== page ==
Idaho Capitol

Idaho Capitol

The Idaho departments of agriculture and lands are seeking the largest budget increases among the agencies that impact natural resources in their preliminary Fiscal 2021 budget requests.

The Idaho Department of Agriculture is budgeting for a previously planned $2 million in dedicated revenue — from department fees for services such as livestock disease testing. The money will go toward a $10 million pathology lab focused on livestock. The balance of the money for the larger replacement lab came from the 2019 Legislature.

The department also expects more revenue from some fees, including commercial feed and fertilizers, egg inspections and livestock disease control.

David Hahn, financial management analyst principal with the state Division of Financial Management, said the Department of Agriculture is an example of an agency that relies heavily on fees.

The Department of Lands plans to spend more on forest resources management and forest and range fire protection. Public Information Officer Sharla Arledge said the request for the use of additional dedicated funds would support forest resource management on endowment lands, increase Good Neighbor Authority management on forest and rangeland and provide the Public Trust program with an additional employee to help with the increasing demand for docks and other items as Idaho’s population grows.

The resource agencies’ budget proposals follow Gov. Brad Little’s guidance to department heads.

Agencies have through Oct. 25 to submit revisions for the fiscal year that starts July 1.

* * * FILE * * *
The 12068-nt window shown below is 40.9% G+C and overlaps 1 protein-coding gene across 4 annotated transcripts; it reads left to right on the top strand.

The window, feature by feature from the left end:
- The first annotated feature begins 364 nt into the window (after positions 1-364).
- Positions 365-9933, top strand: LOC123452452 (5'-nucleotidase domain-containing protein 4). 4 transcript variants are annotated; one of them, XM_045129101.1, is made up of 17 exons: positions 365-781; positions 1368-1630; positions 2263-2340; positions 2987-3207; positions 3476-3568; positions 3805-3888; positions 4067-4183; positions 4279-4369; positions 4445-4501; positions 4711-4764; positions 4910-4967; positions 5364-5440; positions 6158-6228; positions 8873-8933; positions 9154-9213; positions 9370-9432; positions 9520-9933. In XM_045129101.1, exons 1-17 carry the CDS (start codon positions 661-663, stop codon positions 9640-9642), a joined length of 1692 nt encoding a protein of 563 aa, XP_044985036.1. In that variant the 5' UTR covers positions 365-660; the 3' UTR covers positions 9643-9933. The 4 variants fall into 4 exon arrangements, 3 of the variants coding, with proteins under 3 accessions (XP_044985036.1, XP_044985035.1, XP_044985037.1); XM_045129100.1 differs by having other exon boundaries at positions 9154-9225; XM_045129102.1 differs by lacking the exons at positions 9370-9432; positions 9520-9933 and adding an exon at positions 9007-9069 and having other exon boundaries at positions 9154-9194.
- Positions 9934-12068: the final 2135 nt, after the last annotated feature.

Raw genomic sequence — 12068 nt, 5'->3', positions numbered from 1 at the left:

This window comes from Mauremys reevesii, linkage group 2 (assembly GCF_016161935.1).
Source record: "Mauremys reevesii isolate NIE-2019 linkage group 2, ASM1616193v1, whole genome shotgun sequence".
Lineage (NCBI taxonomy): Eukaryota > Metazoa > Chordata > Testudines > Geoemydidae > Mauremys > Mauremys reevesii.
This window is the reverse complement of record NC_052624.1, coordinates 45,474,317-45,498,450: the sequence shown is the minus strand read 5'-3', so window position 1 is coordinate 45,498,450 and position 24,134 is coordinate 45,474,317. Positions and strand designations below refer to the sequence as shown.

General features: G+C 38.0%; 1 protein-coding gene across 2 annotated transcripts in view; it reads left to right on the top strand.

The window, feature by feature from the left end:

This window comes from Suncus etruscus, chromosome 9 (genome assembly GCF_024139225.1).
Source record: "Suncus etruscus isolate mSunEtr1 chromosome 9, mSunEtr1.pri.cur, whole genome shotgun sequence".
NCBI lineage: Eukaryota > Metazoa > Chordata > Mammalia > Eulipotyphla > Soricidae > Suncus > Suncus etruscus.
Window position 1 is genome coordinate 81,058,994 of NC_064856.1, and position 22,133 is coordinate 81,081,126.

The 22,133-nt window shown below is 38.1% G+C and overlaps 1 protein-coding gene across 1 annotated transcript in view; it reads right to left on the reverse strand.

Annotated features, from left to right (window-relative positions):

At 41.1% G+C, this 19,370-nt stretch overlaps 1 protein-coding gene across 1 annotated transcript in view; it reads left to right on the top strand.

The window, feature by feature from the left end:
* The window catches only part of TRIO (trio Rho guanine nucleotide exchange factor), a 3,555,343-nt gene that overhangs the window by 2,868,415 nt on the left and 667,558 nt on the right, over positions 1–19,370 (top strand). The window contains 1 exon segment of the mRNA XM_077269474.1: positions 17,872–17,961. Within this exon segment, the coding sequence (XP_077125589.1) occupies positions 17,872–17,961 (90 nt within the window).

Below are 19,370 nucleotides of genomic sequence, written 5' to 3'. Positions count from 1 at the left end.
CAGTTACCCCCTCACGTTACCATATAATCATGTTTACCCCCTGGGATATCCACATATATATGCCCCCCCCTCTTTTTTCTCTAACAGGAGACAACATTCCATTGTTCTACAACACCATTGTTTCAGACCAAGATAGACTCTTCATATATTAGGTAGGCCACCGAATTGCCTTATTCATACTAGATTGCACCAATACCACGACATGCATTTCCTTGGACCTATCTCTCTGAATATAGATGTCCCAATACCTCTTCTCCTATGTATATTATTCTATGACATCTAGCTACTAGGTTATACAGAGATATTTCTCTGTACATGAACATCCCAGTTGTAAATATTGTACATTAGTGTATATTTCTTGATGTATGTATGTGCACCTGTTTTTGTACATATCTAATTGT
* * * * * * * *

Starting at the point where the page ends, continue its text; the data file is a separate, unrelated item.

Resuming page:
DFM conducts a technical review and analysis, and can gather additional information through the calendar year to help inform the budget recommendation the governor delivers in January to open the legislative session. Legislative Services Office staff provide input and analysis.

Little’s office, in an Aug. 19 memo, advised agency heads for FY ’21 to restrict line-item increases to emergency requests that lack any other source of funding. Replacement-item requests should be limited to emergencies, or shifted to sources other than the state General Fund, which primarily consists of sales and income tax revenue.

Slower economic growth is expected to persist, reducing the FY 2020 balance and pressuring the FY 2021 budget, the memo said.

Agency leaders planning to request a supplemental line item or replacement item should be prepared to identify two to three offsets within the base budget.

Fees, grants, federal funds and dedicated program revenue drive many resource-agency budgets much more than the state General Fund.

Flat budgets, with total spending approximating year-earlier levels, are proposed by the Department of Water Resources and the University of Idaho Agricultural Research and Extension system, which plans a lower capital outlay.

In proposing a small decrease in its total budget for FY ’21, the Department of Environmental Quality expects to spend more on water quality and less on air quality.

Fish and Game, which is largely license-funded and does not receive General Fund revenue, plans reduced spending on wildlife mitigation and habitat conservation, and a lower capital |outlay.

Fiscal 2021 total preliminary budget requests compared to Fiscal 2020 estimated expenditures:

• Agriculture: Up 6.3% to $48.6 million.

• Lands: Up 7.1% to $64.5 million.

• University of Idaho Agricultural Research and Extension: Up 0.03% to $39. 6 million.

• Environmental Quality: Down 2.84% to $66.7 million.

• Fish and Game: Down 3% to $124.0 million.

• Soil and Water Conservation Commission: Down 1.5% to $3.3 million.

• Water Resources: Down 0.0077% to $27.0 million.

Recommended for you